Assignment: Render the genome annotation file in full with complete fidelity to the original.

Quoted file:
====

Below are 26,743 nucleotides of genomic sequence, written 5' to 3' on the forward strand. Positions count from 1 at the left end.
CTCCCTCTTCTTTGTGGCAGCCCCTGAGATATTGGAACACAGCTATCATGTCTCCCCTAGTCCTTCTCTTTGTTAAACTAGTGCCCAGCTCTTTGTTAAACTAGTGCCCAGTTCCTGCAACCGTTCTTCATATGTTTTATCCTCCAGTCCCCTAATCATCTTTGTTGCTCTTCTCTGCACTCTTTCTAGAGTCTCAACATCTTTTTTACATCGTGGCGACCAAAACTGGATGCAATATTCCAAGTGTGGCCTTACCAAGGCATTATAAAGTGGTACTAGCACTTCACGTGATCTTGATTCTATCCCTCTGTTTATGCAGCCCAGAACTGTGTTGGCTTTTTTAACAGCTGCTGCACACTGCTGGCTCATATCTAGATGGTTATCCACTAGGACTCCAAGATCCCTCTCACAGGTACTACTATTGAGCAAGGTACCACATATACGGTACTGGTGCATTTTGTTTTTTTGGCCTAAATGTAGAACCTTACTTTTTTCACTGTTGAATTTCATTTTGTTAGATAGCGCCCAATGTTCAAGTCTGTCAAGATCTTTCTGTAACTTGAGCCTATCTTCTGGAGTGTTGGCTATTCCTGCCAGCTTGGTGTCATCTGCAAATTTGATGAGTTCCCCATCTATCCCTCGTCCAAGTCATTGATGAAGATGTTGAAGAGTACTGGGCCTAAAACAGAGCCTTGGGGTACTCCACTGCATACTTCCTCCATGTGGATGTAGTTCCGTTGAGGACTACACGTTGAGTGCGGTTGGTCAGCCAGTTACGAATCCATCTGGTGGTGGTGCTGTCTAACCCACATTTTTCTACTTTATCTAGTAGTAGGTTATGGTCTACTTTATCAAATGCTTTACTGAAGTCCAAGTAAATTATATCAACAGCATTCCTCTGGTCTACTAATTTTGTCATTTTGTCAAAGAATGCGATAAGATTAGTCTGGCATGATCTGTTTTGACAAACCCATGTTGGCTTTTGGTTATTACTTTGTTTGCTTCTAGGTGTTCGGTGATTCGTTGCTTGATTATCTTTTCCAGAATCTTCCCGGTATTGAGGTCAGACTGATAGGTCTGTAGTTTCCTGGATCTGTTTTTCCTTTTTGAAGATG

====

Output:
Below are 26,743 nucleotides of genomic sequence, written 5' to 3' on the forward strand. Positions count from 1 at the left end.
CTCCCTCTTCTTTGTGGCAGCCCCTGAGATATTGGAACACAGCTATCATGTCTCCCCTAGTCCTTCTCTTTGTTAAACTAGTGCCCAGCTCTTTGTTAAACTAGTGCCCAGTTCCTGCAACCGTTCTTCATATGTTTTATCCTCCAGTCCCCTAATCATCTTTGTTGCTCTTCTCTGCACTCTTTCTAGAGTCTCAACATCTTTTTTACATCGTGGCGACCAAAACTGGATGCAATATTCCAAGTGTGGCCTTACCAAGGCATTATAAAGTGGTACTAGCACTTCACGTGATCTTGATTCTATCCCTCTGTTTATGCAGCCCAGAACTGTGTTGGCTTTTTTAACAGCTGCTGCACACTGCTGGCTCATATCTAGATGGTTATCCACTAGGACTCCAAGATCCCTCTCACAGGTACTACTATTGAGCAAGGTACCACATATACGGTACTGGTGCATTTTGTTTTTTTGGCCTAAATGTAGAACCTTACTTTTTTCACTGTTGAATTTCATTTTGTTAGATAGCGCCCAATGTTCAAGTCTGTCAAGATCTTTCTGTAACTTGAGCCTATCTTCTGGAGTGTTGGCTATTCCTGCCAGCTTGGTGTCATCTGCAAATTTGATGAGTTCCCCATCTATCCCTCGTCCAAGTCATTGATGAAGATGTTGAAGAGTACTGGGCCTAAAACAGAGCCTTGGGGTACTCCACTGCATACTTCCTCCATGTGGATGTAGTTCCGTTGAGGACTACACGTTGAGTGCGGTTGGTCAGCCAGTTACGAATCCATCTGGTGGTGGTGCTGTCTAACCCACATTTTTCTACTTTATCTAGTAGTAGGTTATGGTCTACTTTATCAAATGCTTTACTGAAGTCCAAGTAAATTATATCAACAGCATTCCTCTGGTCTACTAATTTTGTCATTTTGTCAAAGAATGCGATAAGATTAGTCTGGCATGATCTGTTTTGACAAACCCATGTTGGCTTTTGGTTATTACTTTGTTTGCTTCTAGGTGTTCGGTGATTCGTTGCTTGATTATCTTTTCCAGAATCTTCCCGGTATTGAGGTCAGACTGATAGGTCTGTAGTTTCCTGGATCTGTTTTTCCTTTTTGAAGATG